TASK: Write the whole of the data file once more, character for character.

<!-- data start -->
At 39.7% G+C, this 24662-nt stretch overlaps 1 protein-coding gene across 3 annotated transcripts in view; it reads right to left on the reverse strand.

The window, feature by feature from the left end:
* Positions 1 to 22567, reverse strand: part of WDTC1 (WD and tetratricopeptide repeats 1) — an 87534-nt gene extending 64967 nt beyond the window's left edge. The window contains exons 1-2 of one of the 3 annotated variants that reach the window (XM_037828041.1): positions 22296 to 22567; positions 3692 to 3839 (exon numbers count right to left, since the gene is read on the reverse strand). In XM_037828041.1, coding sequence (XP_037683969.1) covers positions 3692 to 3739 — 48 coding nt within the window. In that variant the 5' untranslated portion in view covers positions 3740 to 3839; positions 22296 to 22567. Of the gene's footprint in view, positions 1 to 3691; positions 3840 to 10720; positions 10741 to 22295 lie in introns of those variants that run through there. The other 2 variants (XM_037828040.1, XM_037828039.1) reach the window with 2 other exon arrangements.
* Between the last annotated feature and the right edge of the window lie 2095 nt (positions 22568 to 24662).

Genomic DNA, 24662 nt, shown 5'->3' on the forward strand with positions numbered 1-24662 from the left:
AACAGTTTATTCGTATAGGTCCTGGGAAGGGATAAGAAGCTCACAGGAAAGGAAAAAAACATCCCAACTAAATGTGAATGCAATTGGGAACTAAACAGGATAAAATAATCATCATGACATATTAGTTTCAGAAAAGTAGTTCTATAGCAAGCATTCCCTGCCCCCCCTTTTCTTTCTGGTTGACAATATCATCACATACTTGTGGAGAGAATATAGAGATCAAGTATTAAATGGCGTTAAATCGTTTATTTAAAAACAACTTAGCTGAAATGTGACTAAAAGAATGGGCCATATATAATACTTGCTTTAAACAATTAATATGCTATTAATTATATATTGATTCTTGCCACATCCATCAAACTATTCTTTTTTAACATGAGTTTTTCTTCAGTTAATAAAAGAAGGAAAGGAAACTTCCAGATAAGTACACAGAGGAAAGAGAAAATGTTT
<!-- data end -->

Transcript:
At 39.7% G+C, this 24662-nt stretch overlaps 1 protein-coding gene across 3 annotated transcripts in view; it reads right to left on the reverse strand.

The window, feature by feature from the left end:
* Positions 1 to 22567, reverse strand: part of WDTC1 (WD and tetratricopeptide repeats 1) — an 87534-nt gene extending 64967 nt beyond the window's left edge. The window contains exons 1-2 of one of the 3 annotated variants that reach the window (XM_037828041.1): positions 22296 to 22567; positions 3692 to 3839 (exon numbers count right to left, since the gene is read on the reverse strand). In XM_037828041.1, coding sequence (XP_037683969.1) covers positions 3692 to 3739 — 48 coding nt within the window. In that variant the 5' untranslated portion in view covers positions 3740 to 3839; positions 22296 to 22567. Of the gene's footprint in view, positions 1 to 3691; positions 3840 to 10720; positions 10741 to 22295 lie in introns of those variants that run through there. The other 2 variants (XM_037828040.1, XM_037828039.1) reach the window with 2 other exon arrangements.
* Between the last annotated feature and the right edge of the window lie 2095 nt (positions 22568 to 24662).

Genomic DNA, 24662 nt, shown 5'->3' on the forward strand with positions numbered 1-24662 from the left:
AACAGTTTATTCGTATAGGTCCTGGGAAGGGATAAGAAGCTCACAGGAAAGGAAAAAAACATCCCAACTAAATGTGAATGCAATTGGGAACTAAACAGGATAAAATAATCATCATGACATATTAGTTTCAGAAAAGTAGTTCTATAGCAAGCATTCCCTGCCCCCCCTTTTCTTTCTGGTTGACAATATCATCACATACTTGTGGAGAGAATATAGAGATCAAGTATTAAATGGCGTTAAATCGTTTATTTAAAAACAACTTAGCTGAAATGTGACTAAAAGAATGGGCCATATATAATACTTGCTTTAAACAATTAATATGCTATTAATTATATATTGATTCTTGCCACATCCATCAAACTATTCTTTTTTAACATGAGTTTTTCTTCAGTTAATAAAAGAAGGAAAGGAAACTTCCAGATAAGTACACAGAGGAAAGAGAAAATGTTT